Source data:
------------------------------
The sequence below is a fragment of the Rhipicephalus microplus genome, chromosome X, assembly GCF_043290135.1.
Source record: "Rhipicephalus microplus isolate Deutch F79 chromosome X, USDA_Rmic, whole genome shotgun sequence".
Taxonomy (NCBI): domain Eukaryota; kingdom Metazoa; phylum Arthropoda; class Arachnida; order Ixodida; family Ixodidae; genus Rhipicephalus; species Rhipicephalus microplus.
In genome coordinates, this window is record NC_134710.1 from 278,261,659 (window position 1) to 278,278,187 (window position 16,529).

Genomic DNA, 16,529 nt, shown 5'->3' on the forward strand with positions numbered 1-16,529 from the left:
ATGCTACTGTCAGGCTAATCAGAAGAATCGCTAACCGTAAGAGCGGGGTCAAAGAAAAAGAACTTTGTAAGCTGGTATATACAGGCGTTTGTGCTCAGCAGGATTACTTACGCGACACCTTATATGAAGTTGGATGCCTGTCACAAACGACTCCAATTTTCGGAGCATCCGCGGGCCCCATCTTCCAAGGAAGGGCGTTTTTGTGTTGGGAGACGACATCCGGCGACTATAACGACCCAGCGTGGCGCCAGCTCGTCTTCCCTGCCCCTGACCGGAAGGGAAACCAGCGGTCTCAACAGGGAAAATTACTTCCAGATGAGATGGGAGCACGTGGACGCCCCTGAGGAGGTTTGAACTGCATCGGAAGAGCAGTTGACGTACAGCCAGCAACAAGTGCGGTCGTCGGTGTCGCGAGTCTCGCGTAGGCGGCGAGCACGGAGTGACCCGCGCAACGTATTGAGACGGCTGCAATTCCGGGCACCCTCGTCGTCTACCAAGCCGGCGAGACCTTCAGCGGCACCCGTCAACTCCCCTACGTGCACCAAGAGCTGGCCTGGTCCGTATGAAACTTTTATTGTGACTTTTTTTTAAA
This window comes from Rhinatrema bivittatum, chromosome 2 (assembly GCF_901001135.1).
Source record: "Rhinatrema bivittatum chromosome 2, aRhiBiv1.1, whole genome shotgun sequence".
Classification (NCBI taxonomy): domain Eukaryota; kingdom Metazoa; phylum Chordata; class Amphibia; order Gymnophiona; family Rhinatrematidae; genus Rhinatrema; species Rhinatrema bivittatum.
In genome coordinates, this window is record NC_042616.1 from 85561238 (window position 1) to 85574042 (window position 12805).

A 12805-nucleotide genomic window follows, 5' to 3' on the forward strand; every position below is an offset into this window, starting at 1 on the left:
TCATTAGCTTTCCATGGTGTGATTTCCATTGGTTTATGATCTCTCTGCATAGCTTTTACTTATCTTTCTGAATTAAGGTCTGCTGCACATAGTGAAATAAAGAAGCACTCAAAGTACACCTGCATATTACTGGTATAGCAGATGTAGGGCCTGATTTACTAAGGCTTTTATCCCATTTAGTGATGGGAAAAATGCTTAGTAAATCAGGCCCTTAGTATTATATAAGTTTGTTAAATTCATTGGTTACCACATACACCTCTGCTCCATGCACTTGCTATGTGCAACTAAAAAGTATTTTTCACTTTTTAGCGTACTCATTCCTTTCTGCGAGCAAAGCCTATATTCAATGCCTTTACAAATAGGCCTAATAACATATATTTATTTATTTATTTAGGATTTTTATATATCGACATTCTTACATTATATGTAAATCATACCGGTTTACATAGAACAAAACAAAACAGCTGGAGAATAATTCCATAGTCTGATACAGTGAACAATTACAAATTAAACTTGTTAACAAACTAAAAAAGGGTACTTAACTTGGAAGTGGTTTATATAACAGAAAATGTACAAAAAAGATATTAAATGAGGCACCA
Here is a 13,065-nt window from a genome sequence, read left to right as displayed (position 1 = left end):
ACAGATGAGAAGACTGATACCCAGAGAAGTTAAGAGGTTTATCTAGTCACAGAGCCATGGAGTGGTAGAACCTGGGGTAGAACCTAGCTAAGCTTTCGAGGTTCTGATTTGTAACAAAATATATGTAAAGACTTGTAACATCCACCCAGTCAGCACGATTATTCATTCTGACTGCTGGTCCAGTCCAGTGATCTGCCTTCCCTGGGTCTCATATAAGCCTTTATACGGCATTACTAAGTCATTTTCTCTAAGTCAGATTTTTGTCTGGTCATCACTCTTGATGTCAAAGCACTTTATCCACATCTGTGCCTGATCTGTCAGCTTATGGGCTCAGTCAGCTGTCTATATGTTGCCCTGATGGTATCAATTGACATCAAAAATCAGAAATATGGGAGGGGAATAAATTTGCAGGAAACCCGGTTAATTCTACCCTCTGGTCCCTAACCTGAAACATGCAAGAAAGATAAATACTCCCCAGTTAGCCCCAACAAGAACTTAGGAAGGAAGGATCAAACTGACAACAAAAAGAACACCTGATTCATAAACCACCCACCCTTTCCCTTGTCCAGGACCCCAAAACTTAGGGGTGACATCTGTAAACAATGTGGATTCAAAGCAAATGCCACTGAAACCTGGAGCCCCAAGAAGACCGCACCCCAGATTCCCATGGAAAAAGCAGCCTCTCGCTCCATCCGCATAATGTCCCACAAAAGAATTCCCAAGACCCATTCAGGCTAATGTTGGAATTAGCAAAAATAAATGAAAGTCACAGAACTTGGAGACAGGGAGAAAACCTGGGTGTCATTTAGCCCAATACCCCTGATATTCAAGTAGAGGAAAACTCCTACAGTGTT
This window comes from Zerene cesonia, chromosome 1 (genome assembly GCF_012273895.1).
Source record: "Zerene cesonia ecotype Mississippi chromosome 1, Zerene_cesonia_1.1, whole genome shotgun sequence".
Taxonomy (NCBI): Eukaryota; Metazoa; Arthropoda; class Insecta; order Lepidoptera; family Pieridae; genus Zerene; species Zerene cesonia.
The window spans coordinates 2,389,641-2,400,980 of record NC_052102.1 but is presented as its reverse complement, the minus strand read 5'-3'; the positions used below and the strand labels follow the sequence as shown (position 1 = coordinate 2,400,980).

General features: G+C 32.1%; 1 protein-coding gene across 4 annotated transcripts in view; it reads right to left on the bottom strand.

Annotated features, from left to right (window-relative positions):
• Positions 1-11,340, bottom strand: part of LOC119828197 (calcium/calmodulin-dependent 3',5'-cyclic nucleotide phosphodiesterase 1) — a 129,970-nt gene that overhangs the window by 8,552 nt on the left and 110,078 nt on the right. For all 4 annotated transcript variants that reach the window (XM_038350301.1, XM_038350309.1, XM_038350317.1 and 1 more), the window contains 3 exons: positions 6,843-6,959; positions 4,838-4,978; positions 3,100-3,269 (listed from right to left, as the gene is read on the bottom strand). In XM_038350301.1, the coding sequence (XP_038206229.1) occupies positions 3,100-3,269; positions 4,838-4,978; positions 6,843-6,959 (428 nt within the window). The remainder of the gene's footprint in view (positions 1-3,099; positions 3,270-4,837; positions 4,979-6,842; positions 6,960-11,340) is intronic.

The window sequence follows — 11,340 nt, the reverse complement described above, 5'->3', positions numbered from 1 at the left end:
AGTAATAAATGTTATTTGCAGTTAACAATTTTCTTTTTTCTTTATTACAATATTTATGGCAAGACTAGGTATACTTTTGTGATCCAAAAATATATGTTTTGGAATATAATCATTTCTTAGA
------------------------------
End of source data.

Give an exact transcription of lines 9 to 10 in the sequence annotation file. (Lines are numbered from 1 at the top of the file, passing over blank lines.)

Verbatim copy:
Classification (NCBI taxonomy): domain Eukaryota; kingdom Metazoa; phylum Chordata; class Amphibia; order Gymnophiona; family Rhinatrematidae; genus Rhinatrema; species Rhinatrema bivittatum.
In genome coordinates, this window is record NC_042616.1 from 85561238 (window position 1) to 85574042 (window position 12805).